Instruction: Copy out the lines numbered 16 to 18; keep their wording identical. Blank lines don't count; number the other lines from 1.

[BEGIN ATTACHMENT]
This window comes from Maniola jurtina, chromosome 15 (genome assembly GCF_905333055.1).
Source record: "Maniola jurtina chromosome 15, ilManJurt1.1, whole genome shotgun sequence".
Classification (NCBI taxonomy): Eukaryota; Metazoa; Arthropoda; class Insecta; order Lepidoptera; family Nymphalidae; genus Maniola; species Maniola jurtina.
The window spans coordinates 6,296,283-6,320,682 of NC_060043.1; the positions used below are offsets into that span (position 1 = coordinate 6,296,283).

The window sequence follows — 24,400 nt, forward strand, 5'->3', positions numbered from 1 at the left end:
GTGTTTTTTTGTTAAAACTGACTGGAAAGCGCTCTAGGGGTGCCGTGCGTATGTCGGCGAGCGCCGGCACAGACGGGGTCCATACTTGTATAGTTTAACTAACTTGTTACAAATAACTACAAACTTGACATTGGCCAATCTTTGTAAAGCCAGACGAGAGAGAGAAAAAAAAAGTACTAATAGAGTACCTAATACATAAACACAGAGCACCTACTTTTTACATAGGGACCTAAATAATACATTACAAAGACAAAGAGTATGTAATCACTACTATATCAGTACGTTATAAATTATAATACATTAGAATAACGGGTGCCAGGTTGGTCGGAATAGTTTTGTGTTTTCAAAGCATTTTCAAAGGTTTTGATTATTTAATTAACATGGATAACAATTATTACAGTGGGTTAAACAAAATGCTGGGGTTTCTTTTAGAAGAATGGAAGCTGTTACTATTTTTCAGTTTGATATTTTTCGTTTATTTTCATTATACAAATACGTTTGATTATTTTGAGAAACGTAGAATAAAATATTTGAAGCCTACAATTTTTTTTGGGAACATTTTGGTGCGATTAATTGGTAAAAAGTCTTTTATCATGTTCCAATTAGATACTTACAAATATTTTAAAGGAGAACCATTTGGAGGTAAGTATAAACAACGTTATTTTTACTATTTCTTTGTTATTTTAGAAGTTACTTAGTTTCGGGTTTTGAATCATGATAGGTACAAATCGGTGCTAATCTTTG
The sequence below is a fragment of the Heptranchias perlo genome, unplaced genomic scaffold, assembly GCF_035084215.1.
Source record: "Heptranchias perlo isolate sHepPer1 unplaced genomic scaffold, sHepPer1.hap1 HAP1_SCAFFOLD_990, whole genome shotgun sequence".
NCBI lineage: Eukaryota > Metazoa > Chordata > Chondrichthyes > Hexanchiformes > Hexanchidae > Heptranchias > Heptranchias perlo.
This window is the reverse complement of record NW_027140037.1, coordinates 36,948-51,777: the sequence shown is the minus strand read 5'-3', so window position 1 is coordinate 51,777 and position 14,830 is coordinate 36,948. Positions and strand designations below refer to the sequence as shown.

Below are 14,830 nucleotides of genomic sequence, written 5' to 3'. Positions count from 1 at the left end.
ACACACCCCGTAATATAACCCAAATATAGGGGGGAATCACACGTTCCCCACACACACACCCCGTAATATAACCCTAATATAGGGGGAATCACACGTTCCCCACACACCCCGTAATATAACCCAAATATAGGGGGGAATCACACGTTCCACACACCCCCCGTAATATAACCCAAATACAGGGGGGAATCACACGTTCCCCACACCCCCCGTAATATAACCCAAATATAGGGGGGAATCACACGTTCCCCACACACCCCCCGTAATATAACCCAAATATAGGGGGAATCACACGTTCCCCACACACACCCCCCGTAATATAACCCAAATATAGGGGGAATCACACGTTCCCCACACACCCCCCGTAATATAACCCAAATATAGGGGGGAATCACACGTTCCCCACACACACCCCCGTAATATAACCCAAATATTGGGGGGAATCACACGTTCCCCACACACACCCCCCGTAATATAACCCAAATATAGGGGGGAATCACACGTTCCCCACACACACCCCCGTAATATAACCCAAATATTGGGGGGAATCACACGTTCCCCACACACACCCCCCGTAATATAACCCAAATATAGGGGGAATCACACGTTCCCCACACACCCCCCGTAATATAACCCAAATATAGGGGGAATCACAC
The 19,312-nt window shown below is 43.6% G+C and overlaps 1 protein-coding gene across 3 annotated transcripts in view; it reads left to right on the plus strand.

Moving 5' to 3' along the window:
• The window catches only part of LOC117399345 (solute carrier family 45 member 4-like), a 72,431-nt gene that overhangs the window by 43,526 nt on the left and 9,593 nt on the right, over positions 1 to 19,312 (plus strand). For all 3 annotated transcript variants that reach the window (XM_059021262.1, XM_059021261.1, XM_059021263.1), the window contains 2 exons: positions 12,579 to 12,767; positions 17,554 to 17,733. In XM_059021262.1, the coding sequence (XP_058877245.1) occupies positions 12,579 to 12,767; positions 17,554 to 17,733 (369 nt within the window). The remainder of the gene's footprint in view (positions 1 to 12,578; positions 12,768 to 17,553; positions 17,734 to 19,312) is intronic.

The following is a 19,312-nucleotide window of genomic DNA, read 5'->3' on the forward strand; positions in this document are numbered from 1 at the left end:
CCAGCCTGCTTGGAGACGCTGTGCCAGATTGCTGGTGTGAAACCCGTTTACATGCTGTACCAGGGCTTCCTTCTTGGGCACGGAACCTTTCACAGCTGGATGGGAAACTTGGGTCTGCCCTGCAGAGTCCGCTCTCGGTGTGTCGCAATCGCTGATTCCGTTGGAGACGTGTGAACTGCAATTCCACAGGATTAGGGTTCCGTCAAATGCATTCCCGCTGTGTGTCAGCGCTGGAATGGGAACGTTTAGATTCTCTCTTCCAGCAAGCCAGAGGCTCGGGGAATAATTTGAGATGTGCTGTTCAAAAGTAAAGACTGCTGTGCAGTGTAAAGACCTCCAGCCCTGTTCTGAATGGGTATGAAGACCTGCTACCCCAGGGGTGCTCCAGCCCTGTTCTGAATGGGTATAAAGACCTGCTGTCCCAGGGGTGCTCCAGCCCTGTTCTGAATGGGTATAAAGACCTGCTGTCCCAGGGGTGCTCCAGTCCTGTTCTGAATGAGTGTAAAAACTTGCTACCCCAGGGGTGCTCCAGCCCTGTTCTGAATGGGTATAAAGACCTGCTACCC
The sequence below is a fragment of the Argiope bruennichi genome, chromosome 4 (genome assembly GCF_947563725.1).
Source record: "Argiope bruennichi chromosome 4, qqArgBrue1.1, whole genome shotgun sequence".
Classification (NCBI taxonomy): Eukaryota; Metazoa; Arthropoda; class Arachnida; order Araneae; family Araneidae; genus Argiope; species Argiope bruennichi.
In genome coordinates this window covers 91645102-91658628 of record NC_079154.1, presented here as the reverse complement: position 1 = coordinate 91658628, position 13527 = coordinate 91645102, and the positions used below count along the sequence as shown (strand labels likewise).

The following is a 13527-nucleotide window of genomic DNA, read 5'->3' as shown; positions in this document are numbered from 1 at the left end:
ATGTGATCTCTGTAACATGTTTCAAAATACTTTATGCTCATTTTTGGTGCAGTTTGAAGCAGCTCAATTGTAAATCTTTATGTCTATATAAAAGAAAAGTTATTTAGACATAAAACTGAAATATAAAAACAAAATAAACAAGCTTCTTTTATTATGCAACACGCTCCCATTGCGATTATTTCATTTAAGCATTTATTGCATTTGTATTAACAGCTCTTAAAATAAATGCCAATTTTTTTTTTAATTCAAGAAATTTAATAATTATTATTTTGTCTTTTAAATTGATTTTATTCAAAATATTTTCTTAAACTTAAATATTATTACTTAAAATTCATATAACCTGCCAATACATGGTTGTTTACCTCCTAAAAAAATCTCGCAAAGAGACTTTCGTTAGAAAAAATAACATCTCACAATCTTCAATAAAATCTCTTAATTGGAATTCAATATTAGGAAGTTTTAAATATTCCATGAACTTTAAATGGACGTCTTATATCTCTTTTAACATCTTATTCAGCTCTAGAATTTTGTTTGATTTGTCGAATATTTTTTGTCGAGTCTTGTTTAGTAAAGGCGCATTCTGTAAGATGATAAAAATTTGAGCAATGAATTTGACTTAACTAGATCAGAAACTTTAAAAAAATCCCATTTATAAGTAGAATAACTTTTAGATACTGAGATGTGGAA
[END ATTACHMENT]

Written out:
The following is a 19,312-nucleotide window of genomic DNA, read 5'->3' on the forward strand; positions in this document are numbered from 1 at the left end:
CCAGCCTGCTTGGAGACGCTGTGCCAGATTGCTGGTGTGAAACCCGTTTACATGCTGTACCAGGGCTTCCTTCTTGGGCACGGAACCTTTCACAGCTGGATGGGAAACTTGGGTCTGCCCTGCAGAGTCCGCTCTCGGTGTGTCGCAATCGCTGATTCCGTTGGAGACGTGTGAACTGCAATTCCACAGGATTAGGGTTCCGTCAAATGCATTCCCGCTGTGTGTCAGCGCTGGAATGGGAACGTTTAGATTCTCTCTTCCAGCAAGCCAGAGGCTCGGGGAATAATTTGAGATGTGCTGTTCAAAAGTAAAGACTGCTGTGCAGTGTAAAGACCTCCAGCCCTGTTCTGAATGGGTATGAAGACCTGCTACCCCAGGGGTGCTCCAGCCCTGTTCTGAATGGGTATAAAGACCTGCTGTCCCAGGGGTGCTCCAGCCCTGTTCTGAATGGGTATAAAGACCTGCTGTCCCAGGGGTGCTCCAGTCCTGTTCTGAATGAGTGTAAAAACTTGCTACCCCAGGGGTGCTCCAGCCCTGTTCTGAATGGGTATAAAGACCTGCTACCC
The sequence below is a fragment of the Argiope bruennichi genome, chromosome 4 (genome assembly GCF_947563725.1).